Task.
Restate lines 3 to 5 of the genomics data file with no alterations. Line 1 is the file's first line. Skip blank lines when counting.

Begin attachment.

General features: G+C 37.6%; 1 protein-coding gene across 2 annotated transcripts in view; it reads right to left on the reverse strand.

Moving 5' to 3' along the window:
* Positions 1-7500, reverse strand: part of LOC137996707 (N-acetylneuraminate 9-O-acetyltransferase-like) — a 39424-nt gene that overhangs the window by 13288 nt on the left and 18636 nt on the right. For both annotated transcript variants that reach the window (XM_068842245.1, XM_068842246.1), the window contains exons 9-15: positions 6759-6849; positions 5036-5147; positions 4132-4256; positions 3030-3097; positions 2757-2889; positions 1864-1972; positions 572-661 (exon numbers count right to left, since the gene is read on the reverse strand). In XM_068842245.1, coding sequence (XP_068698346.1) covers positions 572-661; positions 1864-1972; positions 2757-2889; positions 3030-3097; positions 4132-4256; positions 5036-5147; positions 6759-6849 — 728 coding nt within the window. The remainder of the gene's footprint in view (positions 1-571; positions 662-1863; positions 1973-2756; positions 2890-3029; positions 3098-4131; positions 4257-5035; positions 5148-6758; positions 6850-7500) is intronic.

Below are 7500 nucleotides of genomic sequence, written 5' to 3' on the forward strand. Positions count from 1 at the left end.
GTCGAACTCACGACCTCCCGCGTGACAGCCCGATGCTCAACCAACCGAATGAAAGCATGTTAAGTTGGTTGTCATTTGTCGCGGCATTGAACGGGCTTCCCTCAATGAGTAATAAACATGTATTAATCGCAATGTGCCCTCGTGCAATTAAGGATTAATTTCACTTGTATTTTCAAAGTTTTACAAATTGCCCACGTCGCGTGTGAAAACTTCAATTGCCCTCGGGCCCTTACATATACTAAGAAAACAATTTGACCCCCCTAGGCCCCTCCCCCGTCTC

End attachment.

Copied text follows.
* Positions 1-7500, reverse strand: part of LOC137996707 (N-acetylneuraminate 9-O-acetyltransferase-like) — a 39424-nt gene that overhangs the window by 13288 nt on the left and 18636 nt on the right. For both annotated transcript variants that reach the window (XM_068842245.1, XM_068842246.1), the window contains exons 9-15: positions 6759-6849; positions 5036-5147; positions 4132-4256; positions 3030-3097; positions 2757-2889; positions 1864-1972; positions 572-661 (exon numbers count right to left, since the gene is read on the reverse strand). In XM_068842245.1, coding sequence (XP_068698346.1) covers positions 572-661; positions 1864-1972; positions 2757-2889; positions 3030-3097; positions 4132-4256; positions 5036-5147; positions 6759-6849 — 728 coding nt within the window. The remainder of the gene's footprint in view (positions 1-571; positions 662-1863; positions 1973-2756; positions 2890-3029; positions 3098-4131; positions 4257-5035; positions 5148-6758; positions 6850-7500) is intronic.

Below are 7500 nucleotides of genomic sequence, written 5' to 3' on the forward strand. Positions count from 1 at the left end.
GTCGAACTCACGACCTCCCGCGTGACAGCCCGATGCTCAACCAACCGAATGAAAGCATGTTAAGTTGGTTGTCATTTGTCGCGGCATTGAACGGGCTTCCCTCAATGAGTAATAAACATGTATTAATCGCAATGTGCCCTCGTGCAATTAAGGATTAATTTCACTTGTATTTTCAAAGTTTTACAAATTGCCCACGTCGCGTGTGAAAACTTCAATTGCCCTCGGGCCCTTACATATACTAAGAAAACAATTTGACCCCCCTAGGCCCCTCCCCCGTCTC